The researchers also report that a sedentary lifestyle, in addition to aging, puts older people at risk for heart failure, the leading cause of hospitalizations for patients over 65 and a condition that affects eight out of every 1,000 people older than 70.
Their findings are available online and will be published in the Sept. 28 print edition of Circulation.
"It appears that lifelong exercise training completely prevented the stiffening of the heart muscle that has been thought to be an inevitable consequence of aging. We found that it is aging in addition to being sedentary," said Dr. Benjamin Levine, professor of internal medicine and senior author of the study.
"If people can train and sustain it, a huge impact will be made on one of the biggest scourges of the elderly, which is heart failure with a normal ejection fraction, also called 'diastolic heart failure'. The overall health of the population would radically improve if a larger number of people would make exercise a part of their daily life."
About 40 percent of all hospitalizations for heart failure in patients 65 and older are due to diastolic heart failure, a condition in which the heart appears to pump normally. It appears to occur as a result of stiffening of the heart muscle, causing excess fluid to accumulate in the lungs, feet, ankles and legs.
The researchers measured the function and compliance of the left ventricle (the heart's main pumping chamber) in the study participants. Twelve healthy but sedentary seniors (all about 70 years old), 12 Masters athletes (average age of 68) and 14 young, sedentary controls, (average age of 29) were tested. Six of the Masters athletes, who participate in events from swimming to track, were nationally ranked competitors and six were regional champions. Sedentary participants had not engaged in regular endurance exercise throughout their life.
The researchers tested whether left ventricular compliance decreased with aging alone, or if physical inactivity contributed equally to this process.
"We found that the older, sedentary individuals' hearts were 50 percent stiffer than the Masters athletes, which we expected," said Dr. Levine, medical director of the Institute for Exercise and Environmental Medicine, a collaboration between UT Southwestern and Presbyterian Hospital of Dallas. "But what we didn't expect was that the hearts of these senior athletes were indistinguishable from those of the healthy younger participants.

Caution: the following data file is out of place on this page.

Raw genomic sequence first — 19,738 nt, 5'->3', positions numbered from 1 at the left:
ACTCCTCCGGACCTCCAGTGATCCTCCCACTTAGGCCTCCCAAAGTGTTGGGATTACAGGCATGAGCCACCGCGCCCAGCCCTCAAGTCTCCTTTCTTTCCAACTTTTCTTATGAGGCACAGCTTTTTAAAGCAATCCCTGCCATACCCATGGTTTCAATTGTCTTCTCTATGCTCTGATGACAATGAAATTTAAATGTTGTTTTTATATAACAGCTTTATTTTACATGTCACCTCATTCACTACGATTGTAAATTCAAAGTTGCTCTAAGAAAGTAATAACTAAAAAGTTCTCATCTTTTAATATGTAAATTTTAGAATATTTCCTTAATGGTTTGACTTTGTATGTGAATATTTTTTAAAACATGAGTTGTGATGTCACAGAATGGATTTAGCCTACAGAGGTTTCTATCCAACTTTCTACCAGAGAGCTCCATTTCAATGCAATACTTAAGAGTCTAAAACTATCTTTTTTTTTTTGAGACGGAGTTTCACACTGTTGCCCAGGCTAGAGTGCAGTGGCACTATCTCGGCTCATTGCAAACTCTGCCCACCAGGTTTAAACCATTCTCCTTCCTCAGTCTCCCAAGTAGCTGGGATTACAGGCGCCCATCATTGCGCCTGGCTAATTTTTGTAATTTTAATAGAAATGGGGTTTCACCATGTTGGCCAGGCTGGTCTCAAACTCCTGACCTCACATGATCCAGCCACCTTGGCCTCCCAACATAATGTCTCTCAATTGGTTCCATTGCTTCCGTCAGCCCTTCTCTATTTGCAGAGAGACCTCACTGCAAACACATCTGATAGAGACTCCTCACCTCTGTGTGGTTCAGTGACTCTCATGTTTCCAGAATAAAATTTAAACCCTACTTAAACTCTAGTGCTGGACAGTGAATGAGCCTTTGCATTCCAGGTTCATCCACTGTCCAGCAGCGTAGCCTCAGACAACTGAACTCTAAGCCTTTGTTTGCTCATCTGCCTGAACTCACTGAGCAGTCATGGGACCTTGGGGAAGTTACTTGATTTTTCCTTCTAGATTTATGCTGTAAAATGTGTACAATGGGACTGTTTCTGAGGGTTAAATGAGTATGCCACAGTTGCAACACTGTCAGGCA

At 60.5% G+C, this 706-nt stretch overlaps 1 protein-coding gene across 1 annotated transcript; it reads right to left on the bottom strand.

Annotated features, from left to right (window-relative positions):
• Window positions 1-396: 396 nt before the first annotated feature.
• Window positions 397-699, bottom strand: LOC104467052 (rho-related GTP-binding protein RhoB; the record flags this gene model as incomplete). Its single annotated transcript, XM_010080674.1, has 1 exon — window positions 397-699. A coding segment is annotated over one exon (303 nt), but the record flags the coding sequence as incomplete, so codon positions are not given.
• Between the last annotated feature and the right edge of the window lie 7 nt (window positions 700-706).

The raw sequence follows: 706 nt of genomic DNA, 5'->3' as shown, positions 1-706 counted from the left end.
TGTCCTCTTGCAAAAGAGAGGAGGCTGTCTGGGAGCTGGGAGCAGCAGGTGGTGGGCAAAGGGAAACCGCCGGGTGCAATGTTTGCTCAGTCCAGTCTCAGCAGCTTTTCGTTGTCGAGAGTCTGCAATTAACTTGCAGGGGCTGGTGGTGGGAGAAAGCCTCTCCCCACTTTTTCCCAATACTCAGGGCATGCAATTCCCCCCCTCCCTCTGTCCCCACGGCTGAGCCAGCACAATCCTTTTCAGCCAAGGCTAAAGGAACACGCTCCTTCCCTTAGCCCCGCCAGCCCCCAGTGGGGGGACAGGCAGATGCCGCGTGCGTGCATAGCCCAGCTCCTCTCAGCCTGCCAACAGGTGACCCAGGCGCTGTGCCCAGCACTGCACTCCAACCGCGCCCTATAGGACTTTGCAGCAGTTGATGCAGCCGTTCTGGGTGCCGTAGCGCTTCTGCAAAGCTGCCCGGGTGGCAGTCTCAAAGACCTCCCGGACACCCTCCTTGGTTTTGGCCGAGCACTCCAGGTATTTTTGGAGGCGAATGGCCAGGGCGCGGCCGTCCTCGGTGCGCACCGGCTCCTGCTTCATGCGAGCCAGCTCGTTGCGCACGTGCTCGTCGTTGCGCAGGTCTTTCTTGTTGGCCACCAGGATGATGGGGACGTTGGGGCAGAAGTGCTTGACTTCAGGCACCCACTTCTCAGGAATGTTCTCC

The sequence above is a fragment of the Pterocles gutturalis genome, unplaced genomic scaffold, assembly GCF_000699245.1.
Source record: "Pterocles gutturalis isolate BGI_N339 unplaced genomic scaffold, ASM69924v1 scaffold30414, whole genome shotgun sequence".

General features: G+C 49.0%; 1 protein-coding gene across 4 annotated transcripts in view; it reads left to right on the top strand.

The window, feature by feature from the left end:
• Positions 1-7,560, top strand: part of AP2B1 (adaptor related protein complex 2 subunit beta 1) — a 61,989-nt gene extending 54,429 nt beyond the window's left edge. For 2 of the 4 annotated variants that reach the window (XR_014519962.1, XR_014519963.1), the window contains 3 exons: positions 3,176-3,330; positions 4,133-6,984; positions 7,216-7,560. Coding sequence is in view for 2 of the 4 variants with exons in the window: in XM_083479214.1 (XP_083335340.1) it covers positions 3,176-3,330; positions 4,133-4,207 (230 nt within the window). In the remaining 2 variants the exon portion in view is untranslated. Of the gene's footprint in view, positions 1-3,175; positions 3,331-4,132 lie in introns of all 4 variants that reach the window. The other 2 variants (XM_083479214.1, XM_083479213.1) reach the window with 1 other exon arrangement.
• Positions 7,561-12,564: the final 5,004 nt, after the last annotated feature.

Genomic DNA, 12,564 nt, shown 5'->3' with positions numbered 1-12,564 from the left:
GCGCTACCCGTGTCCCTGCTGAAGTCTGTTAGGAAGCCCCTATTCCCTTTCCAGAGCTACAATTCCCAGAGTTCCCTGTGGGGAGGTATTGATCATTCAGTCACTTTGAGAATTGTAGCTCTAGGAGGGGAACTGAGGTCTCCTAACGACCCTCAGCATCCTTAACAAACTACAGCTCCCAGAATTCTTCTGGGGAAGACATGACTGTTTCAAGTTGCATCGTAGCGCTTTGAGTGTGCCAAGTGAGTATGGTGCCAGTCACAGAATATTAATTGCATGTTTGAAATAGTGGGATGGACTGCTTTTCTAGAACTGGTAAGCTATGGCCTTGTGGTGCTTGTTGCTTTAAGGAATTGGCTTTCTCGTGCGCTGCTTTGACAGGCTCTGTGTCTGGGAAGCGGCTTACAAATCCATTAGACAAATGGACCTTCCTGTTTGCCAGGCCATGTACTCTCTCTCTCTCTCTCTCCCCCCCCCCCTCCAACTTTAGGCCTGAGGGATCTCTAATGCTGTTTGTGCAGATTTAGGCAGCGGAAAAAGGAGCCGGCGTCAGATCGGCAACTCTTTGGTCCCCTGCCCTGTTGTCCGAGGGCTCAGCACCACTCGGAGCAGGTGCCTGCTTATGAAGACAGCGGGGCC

"That specific finding led us to conclude that a sedentary lifestyle is associated with a decline of ventricular compliance and prolonged, sustained endurance training preserves ventricular compliance and may reduce the high incidence of heart failure in the elderly."
Dr. Levine and his collaborators have already designed an endurance-training program for several of the elderly, sedentary study participants, which has already yielded dramatic results.
"About two-thirds of the sedentary, elderly participants have trained for a year and there is already improvement in their cardiac compliance. Their hearts are more muscular and more flexible," Dr. Levine said.
A sedentary lifestyle is detrimental to one's health, but starting and sticking with an endurance-training program plays a major role in reversing the damage done to the heart, even if that program is initiated later in life, he added. Most of the Masters athletes were not elite athletes when they were younger, Dr. Levine pointed out. In fact, most of them did not start training until they were in their 30s.
"It's not necessarily starting an exercise program that is important, but sustaining it and making it a part of your daily life," Dr. Levine said.
Other researchers who contributed to the study included Dr. Armin Arbab-Zadeh, a postdoctoral trainee clinician at UT Southwestern and first author of the study; Dr. Rong Zhang, assistant professor of internal medicine; Dr. Qi Fu, Dean Palmer, Dr. Pilar Ochoa-Torres, all from the Institute for Exercise and Environmental Medicine, along with researchers at the University of Nijmegen in the Netherlands and the Cleveland Clinic Foundation.
The study was funded by the National Institutes of Health.
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